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Ten Years After: The Essential Tracks

TYA afficiando Monte Conner’s picks their prime cuts

I’m Going Home (Woodstock: Music From The OST, 1970)

Thanks to its inclusion in both the Woodstock movie and the soundtrack album, this is Ten Years After’s best known track, one that, seemingly overnight, put them on the map. Of course, there have been numerous other high-energy boogies over the years, such as CactusParchman Farm and Foghat’s Honey Hush, but this TYA track surpasses all others in speed, ferocity and deadly precision.

I’d Love To Change The World (A Space In Time, 1971)

Taken from an album where the band really took their time, spread their wings and crafted what is pound-for-pound their strongest and most diverse collection of songs. With lyrics like ‘Tax the rich, feed the poor, till there are no rich no more’, the song is a product of its time, taking the standard countercultural position on social issues, and was viewed by many as a condemnation of the Vietnam War. This was their biggest and only real US hit and the fact that they never played it live tells us where their heads were at. And possibly why they were never bigger.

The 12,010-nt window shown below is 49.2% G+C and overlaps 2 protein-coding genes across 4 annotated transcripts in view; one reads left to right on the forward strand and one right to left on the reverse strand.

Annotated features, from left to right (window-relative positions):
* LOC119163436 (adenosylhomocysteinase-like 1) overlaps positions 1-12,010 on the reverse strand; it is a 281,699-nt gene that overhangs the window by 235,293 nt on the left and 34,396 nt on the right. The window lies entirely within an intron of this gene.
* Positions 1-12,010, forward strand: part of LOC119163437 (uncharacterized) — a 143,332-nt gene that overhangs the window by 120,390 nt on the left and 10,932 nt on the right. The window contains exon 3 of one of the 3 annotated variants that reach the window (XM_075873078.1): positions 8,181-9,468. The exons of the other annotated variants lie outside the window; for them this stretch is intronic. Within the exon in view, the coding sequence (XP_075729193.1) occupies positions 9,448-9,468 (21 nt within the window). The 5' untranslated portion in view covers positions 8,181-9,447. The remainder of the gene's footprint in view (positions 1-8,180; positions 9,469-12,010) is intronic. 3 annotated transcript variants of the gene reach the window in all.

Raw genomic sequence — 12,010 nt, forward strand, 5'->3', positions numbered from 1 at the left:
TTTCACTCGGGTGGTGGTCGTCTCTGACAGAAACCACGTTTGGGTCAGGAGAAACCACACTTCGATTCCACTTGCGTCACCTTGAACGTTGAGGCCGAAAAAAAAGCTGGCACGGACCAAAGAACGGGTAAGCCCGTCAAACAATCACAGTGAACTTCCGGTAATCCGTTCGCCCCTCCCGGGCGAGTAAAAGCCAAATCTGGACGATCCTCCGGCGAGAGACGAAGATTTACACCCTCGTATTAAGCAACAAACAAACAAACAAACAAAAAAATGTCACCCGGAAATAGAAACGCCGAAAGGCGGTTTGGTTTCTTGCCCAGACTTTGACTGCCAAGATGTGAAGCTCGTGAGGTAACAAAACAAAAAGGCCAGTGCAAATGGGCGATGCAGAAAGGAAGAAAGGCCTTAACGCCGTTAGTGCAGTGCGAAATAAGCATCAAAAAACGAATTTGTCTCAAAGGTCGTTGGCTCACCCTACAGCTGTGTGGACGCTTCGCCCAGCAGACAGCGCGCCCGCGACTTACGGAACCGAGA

Good Morning Little Schoolgirl (Ssssh, 1969)

Search out any of the live versions on YouTube and watch how Alvin and Leo Lyons face off in a guitar and bass showdown at two-and-a-half minutes in. Most people think Alvin was the star of the band but it was equally about Lyons’s energy – a ferocity he still has today. He’s one of the most underrated bassists in rock history.

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Love Like A Man (Cricklewood Green, 1970)

This was a minor hit in the UK and the centrepiece of their monster 1970 showing. The straightforward yet highly effective riff that propels the song simmers for just the right length of time in the intro before the drums and keyboards crash in for maximum impact and damage. It’s one of those classic riffs you can never tire of.

Bad Scene (Ssssh, 1969)

If I’m Going Home is the most obvious choice, then this track is the coolest. It is a unique song in the TYA canon, commencing with bizarre feline noises (courtesy of the album photographer’s cat) before diving head first into an assault of proto-metal fuzz guitar that slashes and burns right to the end. It’s all driven by the band’s manic rhythm section together with Chick Churchill’s fiery piano. Throw in a bluesy shuffle mid-song, add a cool yet distorted vocal effect and you have one of the band’s boldest, heaviest and most daring compositions from their heaviest record.

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